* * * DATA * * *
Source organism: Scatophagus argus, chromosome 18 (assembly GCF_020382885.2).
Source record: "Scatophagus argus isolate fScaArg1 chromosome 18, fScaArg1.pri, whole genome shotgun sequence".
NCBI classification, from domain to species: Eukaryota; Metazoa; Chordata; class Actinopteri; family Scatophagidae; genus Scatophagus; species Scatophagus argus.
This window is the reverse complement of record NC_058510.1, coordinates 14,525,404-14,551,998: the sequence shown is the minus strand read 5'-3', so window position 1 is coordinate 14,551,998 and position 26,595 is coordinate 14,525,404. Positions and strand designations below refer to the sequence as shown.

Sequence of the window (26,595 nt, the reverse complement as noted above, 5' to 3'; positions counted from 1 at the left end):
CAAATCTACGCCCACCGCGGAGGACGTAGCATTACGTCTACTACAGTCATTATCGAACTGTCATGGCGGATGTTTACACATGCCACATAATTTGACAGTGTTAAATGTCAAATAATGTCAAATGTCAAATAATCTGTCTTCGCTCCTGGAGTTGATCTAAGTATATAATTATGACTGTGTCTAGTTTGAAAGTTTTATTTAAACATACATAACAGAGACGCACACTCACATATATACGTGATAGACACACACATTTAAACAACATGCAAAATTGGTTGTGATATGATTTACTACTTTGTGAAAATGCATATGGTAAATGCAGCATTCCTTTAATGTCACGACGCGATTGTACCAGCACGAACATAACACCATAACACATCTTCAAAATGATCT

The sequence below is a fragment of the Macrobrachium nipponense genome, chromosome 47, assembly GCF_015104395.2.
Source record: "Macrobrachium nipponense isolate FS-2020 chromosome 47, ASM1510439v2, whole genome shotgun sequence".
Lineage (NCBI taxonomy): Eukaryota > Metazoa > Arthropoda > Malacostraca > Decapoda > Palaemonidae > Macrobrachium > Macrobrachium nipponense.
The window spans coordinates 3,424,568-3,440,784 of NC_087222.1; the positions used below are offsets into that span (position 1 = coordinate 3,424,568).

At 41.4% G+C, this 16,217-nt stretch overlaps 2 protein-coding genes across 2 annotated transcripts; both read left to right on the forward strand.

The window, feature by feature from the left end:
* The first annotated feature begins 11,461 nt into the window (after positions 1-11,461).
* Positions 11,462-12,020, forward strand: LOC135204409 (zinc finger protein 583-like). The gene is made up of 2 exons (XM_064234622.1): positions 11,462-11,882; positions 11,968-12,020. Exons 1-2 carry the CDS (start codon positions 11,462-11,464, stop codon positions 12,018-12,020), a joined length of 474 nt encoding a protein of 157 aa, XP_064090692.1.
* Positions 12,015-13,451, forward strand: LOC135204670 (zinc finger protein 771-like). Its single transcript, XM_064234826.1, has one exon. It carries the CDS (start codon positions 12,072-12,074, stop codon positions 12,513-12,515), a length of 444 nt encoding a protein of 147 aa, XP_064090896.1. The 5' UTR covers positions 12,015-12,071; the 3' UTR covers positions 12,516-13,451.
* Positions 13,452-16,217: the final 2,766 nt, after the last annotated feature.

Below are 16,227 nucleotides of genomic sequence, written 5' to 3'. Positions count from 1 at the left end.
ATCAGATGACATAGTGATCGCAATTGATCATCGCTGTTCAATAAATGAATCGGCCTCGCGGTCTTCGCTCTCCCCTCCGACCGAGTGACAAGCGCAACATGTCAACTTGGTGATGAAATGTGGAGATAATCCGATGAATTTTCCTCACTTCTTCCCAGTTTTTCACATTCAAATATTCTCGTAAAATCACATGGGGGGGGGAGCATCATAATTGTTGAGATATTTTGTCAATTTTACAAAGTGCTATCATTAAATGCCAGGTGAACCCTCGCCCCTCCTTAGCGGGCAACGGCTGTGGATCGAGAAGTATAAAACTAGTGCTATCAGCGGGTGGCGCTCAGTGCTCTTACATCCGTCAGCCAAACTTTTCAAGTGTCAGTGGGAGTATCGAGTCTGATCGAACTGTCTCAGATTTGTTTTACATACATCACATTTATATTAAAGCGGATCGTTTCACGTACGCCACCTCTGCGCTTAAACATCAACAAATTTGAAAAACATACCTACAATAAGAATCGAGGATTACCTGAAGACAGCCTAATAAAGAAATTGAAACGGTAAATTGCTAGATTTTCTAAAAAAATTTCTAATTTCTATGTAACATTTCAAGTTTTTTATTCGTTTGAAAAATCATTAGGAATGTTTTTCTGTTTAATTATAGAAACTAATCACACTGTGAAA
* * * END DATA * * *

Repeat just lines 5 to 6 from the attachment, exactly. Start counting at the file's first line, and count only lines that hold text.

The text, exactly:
Sequence of the window (26,595 nt, the reverse complement as noted above, 5' to 3'; positions counted from 1 at the left end):
CAAATCTACGCCCACCGCGGAGGACGTAGCATTACGTCTACTACAGTCATTATCGAACTGTCATGGCGGATGTTTACACATGCCACATAATTTGACAGTGTTAAATGTCAAATAATGTCAAATGTCAAATAATCTGTCTTCGCTCCTGGAGTTGATCTAAGTATATAATTATGACTGTGTCTAGTTTGAAAGTTTTATTTAAACATACATAACAGAGACGCACACTCACATATATACGTGATAGACACACACATTTAAACAACATGCAAAATTGGTTGTGATATGATTTACTACTTTGTGAAAATGCATATGGTAAATGCAGCATTCCTTTAATGTCACGACGCGATTGTACCAGCACGAACATAACACCATAACACATCTTCAAAATGATCT